As always, Enzo-era Ferraris did well, with 250 Lusso s/n 4411GT selling for a very strong $720k, 275 GTB short nose s/n 6751 sold for $797k, multi-platinum winning 275 GTB alloy long nose s/n 8053 sold for a very impressive $1.4m, and 365 GTS/4 Daytona spyder s/n 15383 sold for a very strong $1m.
Dinos sold well, with “L” model 246 GT s/n 00690 selling for $170k, 246 GTS s/n 7792, a very “average” Dino, sold for $159k, and 246 GTS s/n 5480 sold for a strong $192k, a nice change from the $105k it sold for at Pebble Beach in 2003.
At the Arizona Biltmore Resort, RM sold an impressive 172 of 180 lots for a 96% sale rate, and 1949 Ferrari 166 MM s/n 0024M was the high sale at $1.9m. The owner of this 166 MM had dedicated massive time and energy to the Ferrari Classiche process, but without the little red book yet being delivered (from Classiche, not Chairman Mao), the final price was below expectations.
The Touring-bodied 166 Inter Berlinetta s/n 043S sold for a mere $412k, reflecting the user-cruel nature of these very early Ferraris. F50 s/n 99999 sold for $742k, and the Reggie Jackson 365 GTS/4, s/n 16835, sold for $880k, both below expectations. The 500 Superfast s/n 5989 sold for $935k, a strong sale but well below what the owner paid just two years ago. RM also sold 2004 360 Challenge Stradale coupe s/n 138749 for $88,000, another below-market sale.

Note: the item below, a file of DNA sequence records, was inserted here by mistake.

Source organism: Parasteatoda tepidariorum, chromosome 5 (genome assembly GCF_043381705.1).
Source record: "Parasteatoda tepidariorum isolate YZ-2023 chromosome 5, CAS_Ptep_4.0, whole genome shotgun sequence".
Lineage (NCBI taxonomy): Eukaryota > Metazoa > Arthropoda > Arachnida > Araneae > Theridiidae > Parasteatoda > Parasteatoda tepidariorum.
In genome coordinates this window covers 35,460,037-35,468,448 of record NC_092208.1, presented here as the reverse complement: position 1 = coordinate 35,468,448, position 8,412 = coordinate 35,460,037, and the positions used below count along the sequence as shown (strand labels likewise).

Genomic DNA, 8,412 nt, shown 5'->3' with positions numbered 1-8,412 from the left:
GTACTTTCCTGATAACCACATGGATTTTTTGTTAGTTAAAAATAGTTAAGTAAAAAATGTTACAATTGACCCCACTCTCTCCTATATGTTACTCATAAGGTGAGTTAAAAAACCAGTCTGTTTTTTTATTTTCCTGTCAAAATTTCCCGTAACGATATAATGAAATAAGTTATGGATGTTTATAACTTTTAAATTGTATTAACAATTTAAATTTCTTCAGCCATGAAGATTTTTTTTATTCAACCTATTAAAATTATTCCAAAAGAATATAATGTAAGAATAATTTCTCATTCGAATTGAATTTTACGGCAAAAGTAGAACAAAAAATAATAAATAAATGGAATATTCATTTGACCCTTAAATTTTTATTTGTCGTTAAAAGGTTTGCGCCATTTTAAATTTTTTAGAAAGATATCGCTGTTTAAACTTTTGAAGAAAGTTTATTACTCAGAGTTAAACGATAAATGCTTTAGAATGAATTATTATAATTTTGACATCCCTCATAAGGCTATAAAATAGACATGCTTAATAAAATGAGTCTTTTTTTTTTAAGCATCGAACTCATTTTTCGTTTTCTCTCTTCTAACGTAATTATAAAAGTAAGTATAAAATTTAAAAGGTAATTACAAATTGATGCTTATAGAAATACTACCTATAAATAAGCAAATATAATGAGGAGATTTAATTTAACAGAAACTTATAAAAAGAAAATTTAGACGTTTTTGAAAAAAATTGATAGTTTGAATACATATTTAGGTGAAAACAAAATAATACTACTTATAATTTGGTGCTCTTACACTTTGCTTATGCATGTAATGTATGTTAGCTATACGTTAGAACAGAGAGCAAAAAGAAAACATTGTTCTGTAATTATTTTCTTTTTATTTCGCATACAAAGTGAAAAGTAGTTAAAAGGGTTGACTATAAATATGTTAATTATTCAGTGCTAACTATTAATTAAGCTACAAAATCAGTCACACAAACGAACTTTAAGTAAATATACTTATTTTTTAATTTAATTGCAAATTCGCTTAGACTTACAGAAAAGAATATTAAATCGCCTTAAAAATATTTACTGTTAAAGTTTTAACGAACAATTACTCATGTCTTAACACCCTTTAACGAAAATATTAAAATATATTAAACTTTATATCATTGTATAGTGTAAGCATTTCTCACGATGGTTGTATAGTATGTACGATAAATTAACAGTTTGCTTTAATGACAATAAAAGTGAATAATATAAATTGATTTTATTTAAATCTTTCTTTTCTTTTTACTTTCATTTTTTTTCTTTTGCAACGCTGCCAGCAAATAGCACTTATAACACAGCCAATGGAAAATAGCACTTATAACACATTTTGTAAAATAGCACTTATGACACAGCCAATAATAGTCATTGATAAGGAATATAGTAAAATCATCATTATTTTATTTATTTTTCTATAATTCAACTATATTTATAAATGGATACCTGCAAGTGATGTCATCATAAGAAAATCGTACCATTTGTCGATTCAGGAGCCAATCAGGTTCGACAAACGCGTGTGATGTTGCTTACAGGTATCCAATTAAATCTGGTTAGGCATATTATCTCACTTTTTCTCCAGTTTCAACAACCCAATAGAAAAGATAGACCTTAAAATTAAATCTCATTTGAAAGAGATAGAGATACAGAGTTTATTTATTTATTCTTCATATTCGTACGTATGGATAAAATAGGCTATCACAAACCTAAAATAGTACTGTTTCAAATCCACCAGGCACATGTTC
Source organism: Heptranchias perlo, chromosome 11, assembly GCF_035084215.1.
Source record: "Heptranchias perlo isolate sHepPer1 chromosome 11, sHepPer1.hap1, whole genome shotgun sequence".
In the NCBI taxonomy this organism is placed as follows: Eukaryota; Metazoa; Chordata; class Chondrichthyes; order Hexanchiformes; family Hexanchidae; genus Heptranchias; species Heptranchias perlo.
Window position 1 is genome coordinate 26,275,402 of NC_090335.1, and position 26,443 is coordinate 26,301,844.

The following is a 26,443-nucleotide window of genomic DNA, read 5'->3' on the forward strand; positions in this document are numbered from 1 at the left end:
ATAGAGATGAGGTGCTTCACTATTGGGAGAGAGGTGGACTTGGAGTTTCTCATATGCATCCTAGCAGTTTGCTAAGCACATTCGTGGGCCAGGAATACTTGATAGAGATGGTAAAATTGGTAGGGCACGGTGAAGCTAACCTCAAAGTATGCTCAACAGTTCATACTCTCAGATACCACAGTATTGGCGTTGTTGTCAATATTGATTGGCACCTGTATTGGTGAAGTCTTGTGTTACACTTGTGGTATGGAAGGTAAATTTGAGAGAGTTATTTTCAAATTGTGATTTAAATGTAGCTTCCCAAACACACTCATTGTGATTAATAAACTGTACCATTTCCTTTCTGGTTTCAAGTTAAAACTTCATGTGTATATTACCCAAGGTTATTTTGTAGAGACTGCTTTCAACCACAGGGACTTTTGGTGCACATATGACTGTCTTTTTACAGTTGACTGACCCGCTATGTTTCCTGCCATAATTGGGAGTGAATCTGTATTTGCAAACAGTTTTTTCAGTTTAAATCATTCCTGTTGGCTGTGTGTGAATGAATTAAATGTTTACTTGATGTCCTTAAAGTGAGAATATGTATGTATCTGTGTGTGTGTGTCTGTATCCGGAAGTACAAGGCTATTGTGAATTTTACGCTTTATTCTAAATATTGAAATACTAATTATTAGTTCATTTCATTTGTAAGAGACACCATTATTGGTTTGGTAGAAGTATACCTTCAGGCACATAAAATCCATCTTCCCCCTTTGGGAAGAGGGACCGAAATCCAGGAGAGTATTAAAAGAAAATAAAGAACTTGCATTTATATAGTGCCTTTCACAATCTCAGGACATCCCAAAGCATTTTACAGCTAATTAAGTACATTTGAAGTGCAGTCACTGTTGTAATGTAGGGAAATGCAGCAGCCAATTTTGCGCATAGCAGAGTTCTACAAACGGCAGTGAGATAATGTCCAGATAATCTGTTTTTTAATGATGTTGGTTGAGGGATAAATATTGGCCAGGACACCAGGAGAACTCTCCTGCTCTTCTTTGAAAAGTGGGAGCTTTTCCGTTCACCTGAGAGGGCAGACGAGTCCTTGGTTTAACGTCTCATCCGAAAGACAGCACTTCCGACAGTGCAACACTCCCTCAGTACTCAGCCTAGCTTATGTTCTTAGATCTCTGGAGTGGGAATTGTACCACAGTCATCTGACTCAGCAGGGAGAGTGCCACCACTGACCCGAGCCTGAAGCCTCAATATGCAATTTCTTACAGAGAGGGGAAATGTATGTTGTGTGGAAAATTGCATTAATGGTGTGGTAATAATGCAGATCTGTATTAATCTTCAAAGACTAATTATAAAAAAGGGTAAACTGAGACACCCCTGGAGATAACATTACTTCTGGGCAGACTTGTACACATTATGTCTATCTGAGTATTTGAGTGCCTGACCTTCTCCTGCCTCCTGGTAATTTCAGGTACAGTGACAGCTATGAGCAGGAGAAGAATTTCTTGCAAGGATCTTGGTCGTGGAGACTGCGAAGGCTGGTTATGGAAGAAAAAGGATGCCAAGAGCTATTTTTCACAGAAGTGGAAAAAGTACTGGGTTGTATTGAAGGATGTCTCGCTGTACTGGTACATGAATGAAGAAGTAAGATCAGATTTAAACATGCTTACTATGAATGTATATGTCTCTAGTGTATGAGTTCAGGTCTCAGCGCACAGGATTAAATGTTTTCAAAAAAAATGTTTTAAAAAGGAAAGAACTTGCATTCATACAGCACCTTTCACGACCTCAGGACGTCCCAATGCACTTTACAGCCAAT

The weekend’s highlights were a Hemi ’Cuda convertible selling at Russo for a staggering $1.7m and the Mercedes Gullwing selling at RM for an equally staggering $1.375m. The most eye-opening Ferrari sales were the multi-platinum-winning 275 GTB alloy long nose s/n 8053, which sold for a very high $1.4m at Gooding, and Barrett-Jackson’s sale of 575 Superamerica s/n 142550 at $330k.
Our clients have already started to point to the sale of the Hemi ’Cuda at Russo, to the Gullwing at RM and the alloy 275 GTB at Gooding as the new market standards, but that is simply wishful thinking.